Modernism in Kaunas
Kaunas design and architecture of the 1930s were inspired by both luxurious American Art Deco and individualistic, avant-gardist French Art déco . The uniqueness of Lithuanian Art Deco consists in the use of Baltic folk elements and regional Baroque motifs, alongside internationally established Modernist and Art Deco forms.
Kaunas Modernism in architecture formed in the early 1930s when the city became Lithuania’s temporary capital following the incorporation of Vilnius Region (so called Litwa Środkowa) into Poland. The rapid growth of Kaunas city in the late 1920s and early 1930s led to construction of numerous modernistic buildings (most of which were designed mostly by representatives of the Kaunas School of Architecture). The city’s economic, cultural and artistic boom prompted many to refer to Kaunas as “Little Paris” or “Little Boston”.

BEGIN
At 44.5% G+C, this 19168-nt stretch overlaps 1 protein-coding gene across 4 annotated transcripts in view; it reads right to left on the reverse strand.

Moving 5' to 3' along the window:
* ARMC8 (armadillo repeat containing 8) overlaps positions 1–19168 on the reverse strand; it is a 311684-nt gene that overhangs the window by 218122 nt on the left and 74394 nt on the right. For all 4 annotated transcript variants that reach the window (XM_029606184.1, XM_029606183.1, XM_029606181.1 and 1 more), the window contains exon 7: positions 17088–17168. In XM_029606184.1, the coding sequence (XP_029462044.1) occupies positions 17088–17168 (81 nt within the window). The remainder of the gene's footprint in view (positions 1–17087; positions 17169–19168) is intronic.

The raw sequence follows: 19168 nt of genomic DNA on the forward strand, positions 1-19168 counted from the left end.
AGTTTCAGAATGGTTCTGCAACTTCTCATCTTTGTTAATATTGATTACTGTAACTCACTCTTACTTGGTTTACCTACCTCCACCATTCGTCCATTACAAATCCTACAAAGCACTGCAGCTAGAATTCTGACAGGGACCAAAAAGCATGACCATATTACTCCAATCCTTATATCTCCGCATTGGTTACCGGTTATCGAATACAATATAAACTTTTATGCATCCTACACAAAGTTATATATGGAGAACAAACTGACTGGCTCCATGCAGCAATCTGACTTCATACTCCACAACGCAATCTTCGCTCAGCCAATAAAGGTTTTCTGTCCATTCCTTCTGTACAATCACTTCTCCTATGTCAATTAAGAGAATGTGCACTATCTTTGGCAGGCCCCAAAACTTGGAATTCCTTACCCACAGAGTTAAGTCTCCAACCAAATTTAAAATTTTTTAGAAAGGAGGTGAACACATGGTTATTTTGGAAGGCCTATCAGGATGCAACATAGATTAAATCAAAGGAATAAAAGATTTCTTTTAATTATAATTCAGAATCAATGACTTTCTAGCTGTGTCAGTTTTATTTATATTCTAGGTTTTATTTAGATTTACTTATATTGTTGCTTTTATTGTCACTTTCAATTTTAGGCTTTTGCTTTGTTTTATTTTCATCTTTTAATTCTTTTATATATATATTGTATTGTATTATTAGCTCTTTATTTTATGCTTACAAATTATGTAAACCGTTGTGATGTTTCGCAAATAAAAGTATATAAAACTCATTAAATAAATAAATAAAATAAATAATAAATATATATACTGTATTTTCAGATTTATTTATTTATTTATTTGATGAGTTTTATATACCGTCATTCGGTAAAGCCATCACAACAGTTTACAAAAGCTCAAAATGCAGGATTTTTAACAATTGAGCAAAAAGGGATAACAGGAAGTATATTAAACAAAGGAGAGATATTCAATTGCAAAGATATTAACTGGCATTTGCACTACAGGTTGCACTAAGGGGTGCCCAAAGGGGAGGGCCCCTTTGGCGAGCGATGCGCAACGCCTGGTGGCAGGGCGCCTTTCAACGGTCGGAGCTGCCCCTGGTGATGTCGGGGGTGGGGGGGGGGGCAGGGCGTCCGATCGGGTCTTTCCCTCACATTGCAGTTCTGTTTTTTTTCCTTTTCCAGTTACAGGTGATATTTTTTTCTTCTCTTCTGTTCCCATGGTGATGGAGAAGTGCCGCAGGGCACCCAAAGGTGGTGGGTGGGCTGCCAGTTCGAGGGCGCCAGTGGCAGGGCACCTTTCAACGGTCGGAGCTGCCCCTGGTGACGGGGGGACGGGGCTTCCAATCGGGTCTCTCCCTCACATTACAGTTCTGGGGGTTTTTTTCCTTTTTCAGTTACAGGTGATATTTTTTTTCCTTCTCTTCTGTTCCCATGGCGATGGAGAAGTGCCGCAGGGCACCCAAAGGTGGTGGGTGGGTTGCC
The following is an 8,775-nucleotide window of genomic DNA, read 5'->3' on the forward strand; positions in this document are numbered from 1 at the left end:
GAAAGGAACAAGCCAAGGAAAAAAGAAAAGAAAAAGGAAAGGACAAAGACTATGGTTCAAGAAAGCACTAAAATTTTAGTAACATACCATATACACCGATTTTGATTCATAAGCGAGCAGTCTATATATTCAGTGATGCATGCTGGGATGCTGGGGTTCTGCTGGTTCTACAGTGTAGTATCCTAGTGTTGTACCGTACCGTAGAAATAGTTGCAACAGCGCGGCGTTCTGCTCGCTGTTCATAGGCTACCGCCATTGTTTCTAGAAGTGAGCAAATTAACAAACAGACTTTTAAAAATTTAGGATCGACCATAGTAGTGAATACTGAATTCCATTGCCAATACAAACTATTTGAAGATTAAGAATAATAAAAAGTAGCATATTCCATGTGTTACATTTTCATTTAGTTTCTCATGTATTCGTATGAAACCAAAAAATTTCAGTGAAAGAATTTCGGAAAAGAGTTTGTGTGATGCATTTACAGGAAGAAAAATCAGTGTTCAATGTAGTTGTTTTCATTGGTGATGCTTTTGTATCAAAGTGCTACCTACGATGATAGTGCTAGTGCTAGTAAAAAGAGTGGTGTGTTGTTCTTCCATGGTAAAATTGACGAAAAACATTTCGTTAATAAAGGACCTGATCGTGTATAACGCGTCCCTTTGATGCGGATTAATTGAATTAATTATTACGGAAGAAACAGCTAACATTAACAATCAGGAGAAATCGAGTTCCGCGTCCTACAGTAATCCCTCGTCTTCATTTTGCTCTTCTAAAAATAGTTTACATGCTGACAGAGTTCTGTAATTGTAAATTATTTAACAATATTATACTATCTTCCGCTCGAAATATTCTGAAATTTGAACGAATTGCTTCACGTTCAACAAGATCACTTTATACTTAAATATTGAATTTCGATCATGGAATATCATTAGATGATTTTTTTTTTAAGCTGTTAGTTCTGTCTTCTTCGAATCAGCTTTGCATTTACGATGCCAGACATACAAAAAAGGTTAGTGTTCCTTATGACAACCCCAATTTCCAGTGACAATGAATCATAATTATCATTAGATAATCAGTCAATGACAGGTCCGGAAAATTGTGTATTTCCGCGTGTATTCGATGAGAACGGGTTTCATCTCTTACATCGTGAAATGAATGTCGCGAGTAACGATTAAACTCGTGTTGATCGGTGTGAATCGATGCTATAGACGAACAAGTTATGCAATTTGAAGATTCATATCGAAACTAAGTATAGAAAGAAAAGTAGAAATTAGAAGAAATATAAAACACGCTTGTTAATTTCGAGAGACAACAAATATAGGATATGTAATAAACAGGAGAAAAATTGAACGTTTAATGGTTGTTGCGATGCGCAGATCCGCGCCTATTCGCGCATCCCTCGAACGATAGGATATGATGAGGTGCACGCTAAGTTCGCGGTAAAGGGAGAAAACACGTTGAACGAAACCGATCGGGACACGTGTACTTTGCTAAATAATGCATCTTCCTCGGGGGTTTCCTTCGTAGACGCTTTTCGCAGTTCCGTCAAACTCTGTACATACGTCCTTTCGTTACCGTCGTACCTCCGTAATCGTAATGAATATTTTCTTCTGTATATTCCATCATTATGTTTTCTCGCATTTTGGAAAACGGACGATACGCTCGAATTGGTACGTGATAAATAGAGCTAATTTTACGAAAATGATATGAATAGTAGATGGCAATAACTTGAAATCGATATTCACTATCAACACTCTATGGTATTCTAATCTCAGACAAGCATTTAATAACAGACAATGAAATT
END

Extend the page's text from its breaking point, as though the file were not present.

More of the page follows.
In April 2015, the European Union awarded a European Heritage Label to the modern interwar architecture of Kaunas. In December, Kaunas was granted the status of a UNESCO Design City in the UNESCO Creative Cities Network. The city now seeks to become European Capital of Culture in 2022 and its modernism to be recognized as a UNESCO World Heritage Site. “Art Deco Kaunas” is proud and privileged to contribute to this prestigious recognition.